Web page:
The main hotel was purchased by a group called Morning Star Ministries in 2004. They have tried to market it as a Christian type event center starting around 2007 and an assisted living facility. Here are their links:
It seems that the buildings current status is in limbo.
We stopped by and took a couple of photos. We were quickly approached by a very stealthy security guard who frankly scared me at first. She was a little suspicious of us taking photos at this time of night. I explained to her that I grew up watching Jim and Tammy, and I just wanted to stop by and get some pictures. We ended up chatting a bit with the very pleasant security guard, her name was Becky. She told us where the Upper Room was still located, and she encouraged us to come back during the day, as much of the place is easier to see. I think the security there spends a lot of time chasing kids away, especially in the later evening and night. Becky ended up being very nice, and I am glad we met her.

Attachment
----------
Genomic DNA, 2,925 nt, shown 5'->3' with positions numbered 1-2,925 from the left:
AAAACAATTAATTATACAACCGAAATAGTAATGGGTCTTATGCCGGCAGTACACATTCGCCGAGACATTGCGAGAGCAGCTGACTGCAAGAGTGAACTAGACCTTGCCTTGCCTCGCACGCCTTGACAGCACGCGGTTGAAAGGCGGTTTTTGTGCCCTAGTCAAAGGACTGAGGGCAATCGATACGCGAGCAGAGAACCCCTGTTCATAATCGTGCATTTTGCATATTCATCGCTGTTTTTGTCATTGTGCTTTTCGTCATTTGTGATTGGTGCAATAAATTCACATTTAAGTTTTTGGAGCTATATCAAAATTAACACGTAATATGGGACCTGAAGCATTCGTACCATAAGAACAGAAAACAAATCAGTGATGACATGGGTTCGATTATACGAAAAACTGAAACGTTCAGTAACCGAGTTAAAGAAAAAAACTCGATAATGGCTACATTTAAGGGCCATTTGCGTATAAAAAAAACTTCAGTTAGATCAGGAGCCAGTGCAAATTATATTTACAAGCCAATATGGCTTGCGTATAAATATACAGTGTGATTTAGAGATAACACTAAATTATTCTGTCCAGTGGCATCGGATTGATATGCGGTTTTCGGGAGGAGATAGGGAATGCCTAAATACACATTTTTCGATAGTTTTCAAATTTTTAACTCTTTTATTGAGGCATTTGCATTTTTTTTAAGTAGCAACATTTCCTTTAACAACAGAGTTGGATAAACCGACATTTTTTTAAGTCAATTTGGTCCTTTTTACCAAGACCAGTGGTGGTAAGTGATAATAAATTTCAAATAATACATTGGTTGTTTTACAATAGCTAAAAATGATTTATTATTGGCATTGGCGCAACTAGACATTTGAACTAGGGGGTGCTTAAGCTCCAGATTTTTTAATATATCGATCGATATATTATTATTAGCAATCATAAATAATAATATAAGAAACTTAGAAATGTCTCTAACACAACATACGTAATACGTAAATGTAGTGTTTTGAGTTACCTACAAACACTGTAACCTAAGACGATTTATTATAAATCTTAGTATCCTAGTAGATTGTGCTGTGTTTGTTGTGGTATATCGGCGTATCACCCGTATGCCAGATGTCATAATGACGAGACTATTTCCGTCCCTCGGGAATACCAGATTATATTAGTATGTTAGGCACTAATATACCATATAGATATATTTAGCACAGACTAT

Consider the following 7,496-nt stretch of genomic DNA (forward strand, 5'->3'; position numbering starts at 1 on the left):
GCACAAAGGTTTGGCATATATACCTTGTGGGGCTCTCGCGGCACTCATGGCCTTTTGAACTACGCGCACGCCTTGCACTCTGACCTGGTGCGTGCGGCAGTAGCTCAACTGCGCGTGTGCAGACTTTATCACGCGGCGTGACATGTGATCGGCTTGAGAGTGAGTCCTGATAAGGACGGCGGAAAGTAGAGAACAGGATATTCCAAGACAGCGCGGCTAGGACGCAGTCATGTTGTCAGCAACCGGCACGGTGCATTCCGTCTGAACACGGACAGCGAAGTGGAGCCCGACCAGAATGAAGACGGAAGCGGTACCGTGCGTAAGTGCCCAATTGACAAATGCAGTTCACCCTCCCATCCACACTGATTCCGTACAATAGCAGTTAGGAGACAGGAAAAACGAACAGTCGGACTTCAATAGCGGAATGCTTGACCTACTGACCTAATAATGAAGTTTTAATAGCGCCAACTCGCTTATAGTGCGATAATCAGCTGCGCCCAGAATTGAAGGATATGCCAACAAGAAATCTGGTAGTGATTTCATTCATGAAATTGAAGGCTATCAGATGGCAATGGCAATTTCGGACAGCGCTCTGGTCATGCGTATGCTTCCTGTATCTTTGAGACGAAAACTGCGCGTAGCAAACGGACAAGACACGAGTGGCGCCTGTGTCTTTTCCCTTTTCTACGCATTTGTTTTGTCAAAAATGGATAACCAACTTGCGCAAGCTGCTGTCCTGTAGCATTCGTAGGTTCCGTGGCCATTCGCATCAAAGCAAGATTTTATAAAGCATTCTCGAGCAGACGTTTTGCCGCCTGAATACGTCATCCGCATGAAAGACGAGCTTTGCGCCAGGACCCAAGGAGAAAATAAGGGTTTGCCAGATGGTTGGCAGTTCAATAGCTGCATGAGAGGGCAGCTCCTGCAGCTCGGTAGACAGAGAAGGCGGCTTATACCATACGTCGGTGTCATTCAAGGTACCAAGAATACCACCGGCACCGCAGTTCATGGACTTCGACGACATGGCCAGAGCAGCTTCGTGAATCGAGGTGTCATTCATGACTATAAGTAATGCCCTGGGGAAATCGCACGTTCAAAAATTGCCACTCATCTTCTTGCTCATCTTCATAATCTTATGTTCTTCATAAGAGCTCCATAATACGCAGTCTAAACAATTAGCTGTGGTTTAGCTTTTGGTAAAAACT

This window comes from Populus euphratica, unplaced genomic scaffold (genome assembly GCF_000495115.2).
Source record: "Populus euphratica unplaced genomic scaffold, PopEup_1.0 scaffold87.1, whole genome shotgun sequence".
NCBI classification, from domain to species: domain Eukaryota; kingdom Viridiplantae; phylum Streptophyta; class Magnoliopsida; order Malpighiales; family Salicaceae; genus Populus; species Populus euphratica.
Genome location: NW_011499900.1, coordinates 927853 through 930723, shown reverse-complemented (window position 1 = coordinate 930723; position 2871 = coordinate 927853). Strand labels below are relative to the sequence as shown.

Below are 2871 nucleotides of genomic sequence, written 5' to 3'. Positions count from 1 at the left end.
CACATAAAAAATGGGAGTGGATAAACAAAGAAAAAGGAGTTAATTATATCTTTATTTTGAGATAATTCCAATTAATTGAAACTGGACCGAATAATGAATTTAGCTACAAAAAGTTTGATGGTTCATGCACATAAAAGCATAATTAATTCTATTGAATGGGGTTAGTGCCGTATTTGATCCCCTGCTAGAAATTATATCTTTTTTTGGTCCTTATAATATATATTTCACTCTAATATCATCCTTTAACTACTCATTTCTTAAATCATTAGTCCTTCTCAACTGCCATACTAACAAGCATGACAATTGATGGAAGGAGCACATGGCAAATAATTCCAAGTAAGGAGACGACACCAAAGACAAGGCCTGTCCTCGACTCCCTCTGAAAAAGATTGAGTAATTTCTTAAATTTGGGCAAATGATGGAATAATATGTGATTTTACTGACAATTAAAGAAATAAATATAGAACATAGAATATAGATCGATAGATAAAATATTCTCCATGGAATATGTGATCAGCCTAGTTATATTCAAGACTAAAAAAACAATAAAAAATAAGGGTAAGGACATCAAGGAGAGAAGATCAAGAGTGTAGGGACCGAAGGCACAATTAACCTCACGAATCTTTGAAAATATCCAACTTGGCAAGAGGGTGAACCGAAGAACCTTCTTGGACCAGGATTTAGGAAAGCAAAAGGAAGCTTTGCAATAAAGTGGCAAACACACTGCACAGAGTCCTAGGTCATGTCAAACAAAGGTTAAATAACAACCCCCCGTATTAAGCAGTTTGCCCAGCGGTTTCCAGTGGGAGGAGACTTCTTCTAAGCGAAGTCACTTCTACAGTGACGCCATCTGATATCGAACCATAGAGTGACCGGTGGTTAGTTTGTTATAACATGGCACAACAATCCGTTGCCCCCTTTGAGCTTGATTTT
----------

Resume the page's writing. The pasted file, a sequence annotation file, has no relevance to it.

We did go by the Upper Room. There is a for sale sign in front of it. There is a group trying to preserve it. Check out their site:
This is one of those things that I have a little trouble wrapping my head around. I remember Jim Bakker's vision of Heritage USA being a sort of Christian Disneyland. A lot of people contributed a lot of work, time, effort and hope into seeing this place become a reality. You can look at it as a fantasy place that almost materialized, or as a lie that was doomed for failure from the beginning. Either way, a lot of people tried to make it work, and I think it is amazing that over 20 years after it formally closed up, there are still hopeful people trying to revive it.
In the Kentucky area, we went to the Fort Harrod settlers reenactment event last weekend. There wasn't a big crowd, I am sure because of the weather, but this was a really fun event, in a great little town. They are having an art/music/book event this weekend.